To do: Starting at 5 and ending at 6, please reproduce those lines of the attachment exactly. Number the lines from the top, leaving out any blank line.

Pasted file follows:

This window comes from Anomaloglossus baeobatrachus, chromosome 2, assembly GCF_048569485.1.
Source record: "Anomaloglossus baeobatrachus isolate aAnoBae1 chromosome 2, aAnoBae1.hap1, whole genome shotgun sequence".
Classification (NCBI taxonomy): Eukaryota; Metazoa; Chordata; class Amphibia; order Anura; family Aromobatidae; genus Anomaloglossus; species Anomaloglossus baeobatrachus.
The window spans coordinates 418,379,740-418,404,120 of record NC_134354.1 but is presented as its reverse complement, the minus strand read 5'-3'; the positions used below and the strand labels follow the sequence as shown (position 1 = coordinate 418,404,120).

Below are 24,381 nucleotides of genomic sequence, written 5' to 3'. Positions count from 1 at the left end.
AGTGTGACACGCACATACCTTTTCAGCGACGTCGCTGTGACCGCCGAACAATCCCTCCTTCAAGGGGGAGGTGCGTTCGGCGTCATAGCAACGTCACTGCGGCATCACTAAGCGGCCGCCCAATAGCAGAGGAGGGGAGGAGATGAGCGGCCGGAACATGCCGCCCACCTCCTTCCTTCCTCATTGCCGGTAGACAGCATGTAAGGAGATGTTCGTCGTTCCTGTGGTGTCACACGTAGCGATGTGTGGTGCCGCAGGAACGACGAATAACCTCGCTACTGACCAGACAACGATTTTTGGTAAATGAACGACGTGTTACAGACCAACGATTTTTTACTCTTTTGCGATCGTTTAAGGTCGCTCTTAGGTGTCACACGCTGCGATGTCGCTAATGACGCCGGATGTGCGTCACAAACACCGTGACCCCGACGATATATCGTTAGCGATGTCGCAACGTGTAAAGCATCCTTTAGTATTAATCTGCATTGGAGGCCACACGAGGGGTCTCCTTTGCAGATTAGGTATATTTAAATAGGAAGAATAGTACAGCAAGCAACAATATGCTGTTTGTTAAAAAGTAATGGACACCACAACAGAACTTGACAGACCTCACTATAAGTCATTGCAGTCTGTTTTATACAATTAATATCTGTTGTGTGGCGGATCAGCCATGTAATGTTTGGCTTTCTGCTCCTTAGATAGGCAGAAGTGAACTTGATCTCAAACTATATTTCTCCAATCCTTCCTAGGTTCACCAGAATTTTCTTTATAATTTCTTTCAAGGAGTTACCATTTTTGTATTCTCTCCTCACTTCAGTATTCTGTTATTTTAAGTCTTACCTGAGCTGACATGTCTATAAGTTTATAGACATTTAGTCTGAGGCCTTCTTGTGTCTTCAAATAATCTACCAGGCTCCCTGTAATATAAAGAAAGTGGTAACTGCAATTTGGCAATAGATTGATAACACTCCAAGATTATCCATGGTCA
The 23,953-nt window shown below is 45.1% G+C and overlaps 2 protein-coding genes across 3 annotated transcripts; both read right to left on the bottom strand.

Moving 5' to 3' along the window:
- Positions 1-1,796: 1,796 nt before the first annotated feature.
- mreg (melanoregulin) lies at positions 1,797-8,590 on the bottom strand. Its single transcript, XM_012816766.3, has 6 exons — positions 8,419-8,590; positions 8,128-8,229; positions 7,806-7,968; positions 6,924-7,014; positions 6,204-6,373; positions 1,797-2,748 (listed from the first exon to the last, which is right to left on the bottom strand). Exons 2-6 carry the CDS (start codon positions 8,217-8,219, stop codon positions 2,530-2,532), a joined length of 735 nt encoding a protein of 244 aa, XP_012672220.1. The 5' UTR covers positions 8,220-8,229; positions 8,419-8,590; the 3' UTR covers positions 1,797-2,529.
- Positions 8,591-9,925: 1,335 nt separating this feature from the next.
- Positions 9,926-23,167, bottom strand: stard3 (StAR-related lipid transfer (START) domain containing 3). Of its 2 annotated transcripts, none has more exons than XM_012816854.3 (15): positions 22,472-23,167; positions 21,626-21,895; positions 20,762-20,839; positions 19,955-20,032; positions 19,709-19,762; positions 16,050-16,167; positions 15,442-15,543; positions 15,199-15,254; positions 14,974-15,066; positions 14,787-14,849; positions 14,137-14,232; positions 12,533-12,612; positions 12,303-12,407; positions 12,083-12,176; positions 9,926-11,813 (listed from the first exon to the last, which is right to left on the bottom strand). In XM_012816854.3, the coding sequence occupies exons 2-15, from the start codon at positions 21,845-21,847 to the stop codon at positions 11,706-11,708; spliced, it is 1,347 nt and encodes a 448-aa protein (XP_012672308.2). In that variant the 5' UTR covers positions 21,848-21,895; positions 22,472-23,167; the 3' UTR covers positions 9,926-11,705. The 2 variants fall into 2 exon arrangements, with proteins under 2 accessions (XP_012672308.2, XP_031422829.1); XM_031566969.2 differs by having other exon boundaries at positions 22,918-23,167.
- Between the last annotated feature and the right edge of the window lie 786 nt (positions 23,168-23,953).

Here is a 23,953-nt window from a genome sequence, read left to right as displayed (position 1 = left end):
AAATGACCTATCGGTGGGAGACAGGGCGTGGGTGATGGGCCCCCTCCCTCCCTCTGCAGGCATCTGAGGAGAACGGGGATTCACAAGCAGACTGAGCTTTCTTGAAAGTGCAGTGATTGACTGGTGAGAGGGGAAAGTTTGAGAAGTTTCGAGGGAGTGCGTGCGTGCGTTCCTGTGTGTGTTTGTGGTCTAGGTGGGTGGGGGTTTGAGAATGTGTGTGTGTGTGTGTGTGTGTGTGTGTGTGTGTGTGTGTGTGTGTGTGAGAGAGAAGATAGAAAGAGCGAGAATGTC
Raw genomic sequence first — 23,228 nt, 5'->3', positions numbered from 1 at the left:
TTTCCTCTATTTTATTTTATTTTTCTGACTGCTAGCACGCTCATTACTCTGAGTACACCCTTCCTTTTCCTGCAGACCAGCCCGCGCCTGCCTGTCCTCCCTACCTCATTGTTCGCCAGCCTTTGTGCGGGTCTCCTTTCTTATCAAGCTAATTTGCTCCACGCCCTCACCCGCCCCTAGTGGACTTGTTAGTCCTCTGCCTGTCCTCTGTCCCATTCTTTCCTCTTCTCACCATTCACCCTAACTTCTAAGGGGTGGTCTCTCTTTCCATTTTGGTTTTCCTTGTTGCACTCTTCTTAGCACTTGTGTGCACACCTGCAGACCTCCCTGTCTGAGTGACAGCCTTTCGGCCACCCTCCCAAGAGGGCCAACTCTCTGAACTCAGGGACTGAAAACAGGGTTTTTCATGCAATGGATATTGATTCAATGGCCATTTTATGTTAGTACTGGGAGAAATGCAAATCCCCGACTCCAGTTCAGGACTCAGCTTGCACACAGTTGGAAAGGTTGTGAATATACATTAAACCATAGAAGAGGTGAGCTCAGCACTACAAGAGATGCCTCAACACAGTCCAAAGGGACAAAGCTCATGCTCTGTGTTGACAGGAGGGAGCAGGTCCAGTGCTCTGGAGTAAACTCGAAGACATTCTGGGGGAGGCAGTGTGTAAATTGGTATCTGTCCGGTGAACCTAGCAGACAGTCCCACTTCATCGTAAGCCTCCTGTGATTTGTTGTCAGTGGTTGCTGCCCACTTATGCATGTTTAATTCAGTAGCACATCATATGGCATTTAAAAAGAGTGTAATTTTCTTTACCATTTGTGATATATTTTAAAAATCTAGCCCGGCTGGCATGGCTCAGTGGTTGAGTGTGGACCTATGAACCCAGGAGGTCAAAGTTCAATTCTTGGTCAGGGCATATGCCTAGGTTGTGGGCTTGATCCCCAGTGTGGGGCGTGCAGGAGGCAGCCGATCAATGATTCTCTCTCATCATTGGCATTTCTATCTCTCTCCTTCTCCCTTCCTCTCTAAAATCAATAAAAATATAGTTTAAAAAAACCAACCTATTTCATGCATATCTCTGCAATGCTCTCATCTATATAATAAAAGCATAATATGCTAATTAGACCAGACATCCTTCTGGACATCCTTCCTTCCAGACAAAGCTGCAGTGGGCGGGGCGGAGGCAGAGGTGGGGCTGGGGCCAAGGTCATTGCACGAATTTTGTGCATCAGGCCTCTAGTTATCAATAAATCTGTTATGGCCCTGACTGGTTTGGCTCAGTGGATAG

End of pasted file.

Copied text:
Below are 24,381 nucleotides of genomic sequence, written 5' to 3'. Positions count from 1 at the left end.
AGTGTGACACGCACATACCTTTTCAGCGACGTCGCTGTGACCGCCGAACAATCCCTCCTTCAAGGGGGAGGTGCGTTCGGCGTCATAGCAACGTCACTGCGGCATCACTAAGCGGCCGCCCAATAGCAGAGGAGGGGAGGAGATGAGCGGCCGGAACATGCCGCCCACCTCCTTCCTTCCTCATTGCCGGTAGACAGCATGTAAGGAGATGTTCGTCGTTCCTGTGGTGTCACACGTAGCGATGTGTGGTGCCGCAGGAACGACGAATAACCTCGCTACTGACCAGACAACGATTTTTGGTAAATGAACGACGTGTTACAGACCAACGATTTTTTACTCTTTTGCGATCGTTTAAGGTCGCTCTTAGGTGTCACACGCTGCGATGTCGCTAATGACGCCGGATGTGCGTCACAAACACCGTGACCCCGACGATATATCGTTAGCGATGTCGCAACGTGTAAAGCATCCTTTAGTATTAATCTGCATTGGAGGCCACACGAGGGGTCTCCTTTGCAGATTAGGTATATTTAAATAGGAAGAATAGTACAGCAAGCAACAATATGCTGTTTGTTAAAAAGTAATGGACACCACAACAGAACTTGACAGACCTCACTATAAGTCATTGCAGTCTGTTTTATACAATTAATATCTGTTGTGTGGCGGATCAGCCATGTAATGTTTGGCTTTCTGCTCCTTAGATAGGCAGAAGTGAACTTGATCTCAAACTATATTTCTCCAATCCTTCCTAGGTTCACCAGAATTTTCTTTATAATTTCTTTCAAGGAGTTACCATTTTTGTATTCTCTCCTCACTTCAGTATTCTGTTATTTTAAGTCTTACCTGAGCTGACATGTCTATAAGTTTATAGACATTTAGTCTGAGGCCTTCTTGTGTCTTCAAATAATCTACCAGGCTCCCTGTAATATAAAGAAAGTGGTAACTGCAATTTGGCAATAGATTGATAACACTCCAAGATTATCCATGGTCA